To assess more directly the defect of emp24Δ ret4-1 double mutant cells in retrograde trafficking, we determined the secretion of the ER molecular chaperone Kar2p. Most mutants that block retrograde transport secrete elevated levels of ER resident proteins with an HDEL signal, including Kar2p, into the media because the HDEL receptor Erd2p fails to retrieve the ER escaped proteins back from the Golgi (Semenza et al., 1990). Previous studies have shown that overproduction of Erd2p mitigates Kar2p secretion (Semenza et al., 1990; Belden and Barlowe, 2001a). Nevertheless, in some trafficking mutants, such as p24 mutants, the activation of the unfolded protein response (UPR) also contributes to Kar2p secretion by exceeding the capacity of the HDEL-retrieval pathway (Belden and Barlowe, 2001a). Wild-type cells did not secrete Kar2p into the media, but emp24Δ, ret4-1, and emp24Δ ret4-1 cells secreted significant amounts of Kar2p (Fig. 2 D). Interestingly, when ERD2 was overexpressed in emp24Δ and ret4-1 mutants Kar2p is not secreted into the growth media, whereas overexpression of ERD2 in emp24Δ ret4-1 cells did not reduce Kar2p secretion (Fig. 2 D). This defect in Kar2p retention might be due to an exacerbation of the UPR activation in emp24Δ ret4-1 compared with emp24Δ. To address this possibility, we measured the UPR induction from a reporter construct (pJC31) that contains the 22-bp UPRE (unfolded protein responses element) of KAR2 fused to LacZ (Cox and Walter, 1996). As shown in Fig. 2 E, β-galactosidase activity was not increased in the emp24Δ ret4-1 cells compared with the emp24Δ strain. Therefore, we assumed that Kar2p secretion in these cells is mainly caused by a severe defect in retrieval of the Erd2p receptor rather than an overloading of the HDEL-retrieval system. The observed Kar2p secretion was not due to the cell lysis, as hexokinase, a cytosolic protein, was not found in the medium (Fig. 2 D).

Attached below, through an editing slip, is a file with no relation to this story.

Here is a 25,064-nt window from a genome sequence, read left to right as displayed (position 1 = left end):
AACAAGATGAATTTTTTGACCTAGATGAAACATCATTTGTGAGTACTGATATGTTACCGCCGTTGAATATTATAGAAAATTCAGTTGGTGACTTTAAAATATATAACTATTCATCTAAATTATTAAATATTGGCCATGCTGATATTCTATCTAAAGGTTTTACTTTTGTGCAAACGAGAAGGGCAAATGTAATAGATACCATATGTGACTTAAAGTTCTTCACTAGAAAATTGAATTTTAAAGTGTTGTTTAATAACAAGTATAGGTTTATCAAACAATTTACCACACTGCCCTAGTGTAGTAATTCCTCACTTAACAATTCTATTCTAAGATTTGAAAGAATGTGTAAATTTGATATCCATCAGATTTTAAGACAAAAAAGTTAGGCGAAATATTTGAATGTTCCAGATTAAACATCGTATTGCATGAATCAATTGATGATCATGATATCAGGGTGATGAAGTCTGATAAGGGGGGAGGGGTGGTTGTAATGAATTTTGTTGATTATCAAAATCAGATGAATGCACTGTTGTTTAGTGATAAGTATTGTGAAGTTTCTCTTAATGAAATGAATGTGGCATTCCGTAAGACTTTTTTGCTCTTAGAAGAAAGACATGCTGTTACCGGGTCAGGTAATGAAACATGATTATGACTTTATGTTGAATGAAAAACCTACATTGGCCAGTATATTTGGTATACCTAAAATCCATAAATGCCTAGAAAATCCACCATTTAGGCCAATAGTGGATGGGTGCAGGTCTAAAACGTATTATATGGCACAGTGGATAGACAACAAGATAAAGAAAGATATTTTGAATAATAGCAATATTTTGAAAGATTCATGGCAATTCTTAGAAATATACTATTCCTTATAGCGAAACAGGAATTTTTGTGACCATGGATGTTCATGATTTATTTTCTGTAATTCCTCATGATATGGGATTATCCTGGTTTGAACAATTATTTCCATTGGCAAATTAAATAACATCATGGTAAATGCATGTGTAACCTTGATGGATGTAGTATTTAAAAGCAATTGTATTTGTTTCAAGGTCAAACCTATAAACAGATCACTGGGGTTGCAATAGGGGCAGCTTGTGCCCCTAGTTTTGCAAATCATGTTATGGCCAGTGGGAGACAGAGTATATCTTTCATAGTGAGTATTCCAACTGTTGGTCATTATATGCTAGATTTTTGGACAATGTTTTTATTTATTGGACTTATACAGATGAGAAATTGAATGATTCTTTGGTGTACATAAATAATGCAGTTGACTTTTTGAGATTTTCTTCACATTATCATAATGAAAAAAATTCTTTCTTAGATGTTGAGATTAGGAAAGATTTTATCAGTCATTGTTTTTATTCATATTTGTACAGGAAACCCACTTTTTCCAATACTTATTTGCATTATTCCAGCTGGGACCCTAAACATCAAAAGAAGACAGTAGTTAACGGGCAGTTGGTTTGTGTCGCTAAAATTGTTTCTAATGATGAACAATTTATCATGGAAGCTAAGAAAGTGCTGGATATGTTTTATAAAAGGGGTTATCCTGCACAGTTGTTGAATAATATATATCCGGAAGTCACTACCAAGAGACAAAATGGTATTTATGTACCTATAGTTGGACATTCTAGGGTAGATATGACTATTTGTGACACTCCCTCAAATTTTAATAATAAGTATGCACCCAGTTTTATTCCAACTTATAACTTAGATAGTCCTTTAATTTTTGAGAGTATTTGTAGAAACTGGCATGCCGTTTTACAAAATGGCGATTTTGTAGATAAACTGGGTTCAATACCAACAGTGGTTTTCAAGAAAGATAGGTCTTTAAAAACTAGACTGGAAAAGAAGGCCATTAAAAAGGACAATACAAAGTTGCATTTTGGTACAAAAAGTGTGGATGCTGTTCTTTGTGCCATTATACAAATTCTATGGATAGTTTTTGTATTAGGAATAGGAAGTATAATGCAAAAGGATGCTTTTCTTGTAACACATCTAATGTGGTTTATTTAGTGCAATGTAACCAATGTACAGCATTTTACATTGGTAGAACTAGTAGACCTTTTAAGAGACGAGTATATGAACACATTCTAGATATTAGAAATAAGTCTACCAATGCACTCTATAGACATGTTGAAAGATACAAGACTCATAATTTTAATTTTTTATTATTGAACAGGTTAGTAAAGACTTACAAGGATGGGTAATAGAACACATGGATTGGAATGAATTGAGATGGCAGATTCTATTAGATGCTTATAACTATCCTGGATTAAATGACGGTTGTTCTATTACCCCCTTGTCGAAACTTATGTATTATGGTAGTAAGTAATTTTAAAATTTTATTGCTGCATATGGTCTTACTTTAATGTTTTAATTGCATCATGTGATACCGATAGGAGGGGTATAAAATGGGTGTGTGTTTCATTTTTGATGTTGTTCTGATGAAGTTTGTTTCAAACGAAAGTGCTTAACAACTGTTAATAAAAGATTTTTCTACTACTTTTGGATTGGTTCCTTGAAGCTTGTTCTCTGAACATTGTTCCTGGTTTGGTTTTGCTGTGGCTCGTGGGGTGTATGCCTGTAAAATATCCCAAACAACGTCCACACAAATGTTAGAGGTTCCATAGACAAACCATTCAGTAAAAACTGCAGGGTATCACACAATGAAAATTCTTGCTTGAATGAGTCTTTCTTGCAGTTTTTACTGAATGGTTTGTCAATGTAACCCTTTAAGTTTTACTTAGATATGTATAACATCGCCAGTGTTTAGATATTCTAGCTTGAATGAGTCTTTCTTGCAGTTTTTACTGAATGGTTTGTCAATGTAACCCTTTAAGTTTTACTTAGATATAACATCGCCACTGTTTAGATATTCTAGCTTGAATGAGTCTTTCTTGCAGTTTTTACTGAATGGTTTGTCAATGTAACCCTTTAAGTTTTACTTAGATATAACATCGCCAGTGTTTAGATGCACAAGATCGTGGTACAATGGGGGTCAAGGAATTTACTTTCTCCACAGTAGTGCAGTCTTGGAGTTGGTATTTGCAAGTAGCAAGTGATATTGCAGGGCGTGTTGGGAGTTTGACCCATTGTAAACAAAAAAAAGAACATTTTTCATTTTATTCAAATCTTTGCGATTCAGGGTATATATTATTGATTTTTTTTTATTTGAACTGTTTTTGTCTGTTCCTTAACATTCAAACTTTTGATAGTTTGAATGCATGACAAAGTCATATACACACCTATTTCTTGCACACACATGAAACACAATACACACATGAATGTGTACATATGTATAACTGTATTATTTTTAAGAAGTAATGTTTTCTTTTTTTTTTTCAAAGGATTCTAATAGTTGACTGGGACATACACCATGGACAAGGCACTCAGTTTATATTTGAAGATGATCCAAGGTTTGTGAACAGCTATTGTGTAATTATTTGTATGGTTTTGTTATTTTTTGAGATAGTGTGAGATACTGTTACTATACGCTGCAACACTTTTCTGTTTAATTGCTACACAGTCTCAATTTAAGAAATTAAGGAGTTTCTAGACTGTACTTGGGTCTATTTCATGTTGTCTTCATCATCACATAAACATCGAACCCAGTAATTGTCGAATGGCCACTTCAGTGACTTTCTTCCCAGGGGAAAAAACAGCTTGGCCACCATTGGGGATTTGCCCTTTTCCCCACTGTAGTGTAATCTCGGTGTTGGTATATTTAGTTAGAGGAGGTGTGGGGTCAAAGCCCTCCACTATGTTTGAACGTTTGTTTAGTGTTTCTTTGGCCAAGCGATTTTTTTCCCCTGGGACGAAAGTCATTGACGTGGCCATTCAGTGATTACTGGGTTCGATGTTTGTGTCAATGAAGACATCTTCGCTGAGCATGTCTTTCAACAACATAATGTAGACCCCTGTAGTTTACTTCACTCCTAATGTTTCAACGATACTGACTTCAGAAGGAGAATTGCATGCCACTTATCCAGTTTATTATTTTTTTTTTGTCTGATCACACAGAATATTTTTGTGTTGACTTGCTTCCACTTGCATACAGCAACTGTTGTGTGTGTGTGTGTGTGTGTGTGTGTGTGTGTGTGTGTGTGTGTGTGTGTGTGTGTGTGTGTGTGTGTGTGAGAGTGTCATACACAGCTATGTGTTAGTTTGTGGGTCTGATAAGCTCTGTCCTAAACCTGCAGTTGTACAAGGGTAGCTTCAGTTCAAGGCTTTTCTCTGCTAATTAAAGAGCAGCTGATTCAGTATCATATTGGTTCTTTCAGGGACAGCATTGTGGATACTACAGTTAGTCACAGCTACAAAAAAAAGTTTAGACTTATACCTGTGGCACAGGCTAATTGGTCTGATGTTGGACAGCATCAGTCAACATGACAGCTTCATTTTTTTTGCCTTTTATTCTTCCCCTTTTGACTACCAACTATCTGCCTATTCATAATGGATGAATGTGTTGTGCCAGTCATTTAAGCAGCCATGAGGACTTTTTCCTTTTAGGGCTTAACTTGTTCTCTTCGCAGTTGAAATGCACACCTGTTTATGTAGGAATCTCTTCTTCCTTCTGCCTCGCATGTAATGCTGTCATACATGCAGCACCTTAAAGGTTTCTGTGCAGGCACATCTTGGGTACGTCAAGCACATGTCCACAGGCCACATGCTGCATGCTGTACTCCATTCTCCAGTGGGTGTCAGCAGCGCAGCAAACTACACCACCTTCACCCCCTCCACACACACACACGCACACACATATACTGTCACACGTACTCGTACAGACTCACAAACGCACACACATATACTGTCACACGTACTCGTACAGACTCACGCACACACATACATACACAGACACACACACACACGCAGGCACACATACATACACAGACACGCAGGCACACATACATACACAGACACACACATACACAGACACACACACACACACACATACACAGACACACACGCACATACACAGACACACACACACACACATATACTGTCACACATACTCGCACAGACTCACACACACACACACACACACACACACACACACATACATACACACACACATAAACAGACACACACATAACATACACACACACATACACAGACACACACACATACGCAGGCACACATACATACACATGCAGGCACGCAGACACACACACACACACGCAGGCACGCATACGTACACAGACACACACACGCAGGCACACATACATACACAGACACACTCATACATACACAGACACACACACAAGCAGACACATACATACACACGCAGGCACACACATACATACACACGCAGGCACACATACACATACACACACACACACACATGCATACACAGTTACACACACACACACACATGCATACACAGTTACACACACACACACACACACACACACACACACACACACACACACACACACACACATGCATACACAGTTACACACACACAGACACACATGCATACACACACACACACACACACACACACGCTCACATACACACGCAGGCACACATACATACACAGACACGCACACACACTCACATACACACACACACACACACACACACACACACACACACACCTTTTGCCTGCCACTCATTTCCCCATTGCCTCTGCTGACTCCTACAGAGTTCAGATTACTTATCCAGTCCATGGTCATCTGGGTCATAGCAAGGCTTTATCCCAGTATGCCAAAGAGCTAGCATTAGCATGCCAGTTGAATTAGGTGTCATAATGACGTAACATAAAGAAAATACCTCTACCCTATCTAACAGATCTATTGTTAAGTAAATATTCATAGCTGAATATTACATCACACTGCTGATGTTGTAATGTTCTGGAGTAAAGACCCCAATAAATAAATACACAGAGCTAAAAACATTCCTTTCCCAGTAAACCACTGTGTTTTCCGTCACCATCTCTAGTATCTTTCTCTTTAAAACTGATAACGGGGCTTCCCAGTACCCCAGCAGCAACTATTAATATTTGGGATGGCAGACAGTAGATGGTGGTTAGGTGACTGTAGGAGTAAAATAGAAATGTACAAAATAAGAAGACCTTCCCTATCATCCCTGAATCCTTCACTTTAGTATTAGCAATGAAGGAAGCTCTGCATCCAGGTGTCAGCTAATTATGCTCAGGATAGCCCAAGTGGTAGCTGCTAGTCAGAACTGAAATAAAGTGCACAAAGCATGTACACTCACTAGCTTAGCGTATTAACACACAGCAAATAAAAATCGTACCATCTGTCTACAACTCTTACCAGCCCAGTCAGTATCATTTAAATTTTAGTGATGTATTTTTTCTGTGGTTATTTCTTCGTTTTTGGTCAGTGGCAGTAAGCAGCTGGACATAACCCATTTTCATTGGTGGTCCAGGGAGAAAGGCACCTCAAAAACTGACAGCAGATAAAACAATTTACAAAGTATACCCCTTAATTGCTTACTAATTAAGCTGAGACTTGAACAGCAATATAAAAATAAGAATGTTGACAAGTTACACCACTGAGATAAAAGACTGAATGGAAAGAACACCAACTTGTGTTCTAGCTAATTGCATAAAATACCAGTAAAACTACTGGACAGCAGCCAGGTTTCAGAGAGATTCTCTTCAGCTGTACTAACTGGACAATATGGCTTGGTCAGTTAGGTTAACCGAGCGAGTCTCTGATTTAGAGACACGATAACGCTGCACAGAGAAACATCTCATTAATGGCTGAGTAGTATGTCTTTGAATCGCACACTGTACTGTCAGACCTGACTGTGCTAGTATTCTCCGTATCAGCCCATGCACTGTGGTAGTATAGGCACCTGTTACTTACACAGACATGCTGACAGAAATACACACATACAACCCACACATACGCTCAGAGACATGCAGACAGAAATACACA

Because COPI mutations also cause accumulation of ER membranes (Duden et al., 1994), we examined the morphology of the ER in emp24Δ ret4-1. We visualized the ER marker GFP-HDEL by fluorescence, which highlights the nuclear envelope as well as peripheral ER elements (Rossanese et al., 2001). As previously observed (Prinz et al., 2000), GFP-HDEL showed a massive proliferation of ER membranes in a sec21-1 temperature-sensitive strain under conditions when retrograde transport is blocked (Fig. 2 F). Likewise, striking elaborations of the ER were apparent in emp24Δ ret4-1 cells, whereas the ER pattern observed in emp24Δ and ret4-1 cells was identical to that in wild-type cells. Together, these data show that emp24Δ ret4-1 double mutant cells exhibit COPI mutant–like phenotypes, supporting the idea of the involvement of the p24 complex in COPI function.
The p24 complex is required for COPI vesicle budding from Golgi membranes
Our genetic and biochemical findings suggest that the p24 complex might participate in retrograde transport from Golgi to ER by promoting the formation of COPI vesicles. We assessed directly this hypothesis by using an in vitro Golgi vesicle budding assay (Spang and Schekman, 1998). Enriched Golgi membranes devoid of ER from wild-type and emp24Δ strains were subjected to a vesicle budding assay by incubating them in the presence of GTP. Vesicles containing the COPI cargo Emp47p were produced by wild-type Golgi-enriched membranes (Fig. 3 A). In contrast, Golgi membranes from the emp24Δ mutant strain failed to form COPI vesicles (Fig. 3 A). This result indicates that the p24 complex plays an important role in COPI vesicle generation from Golgi membranes.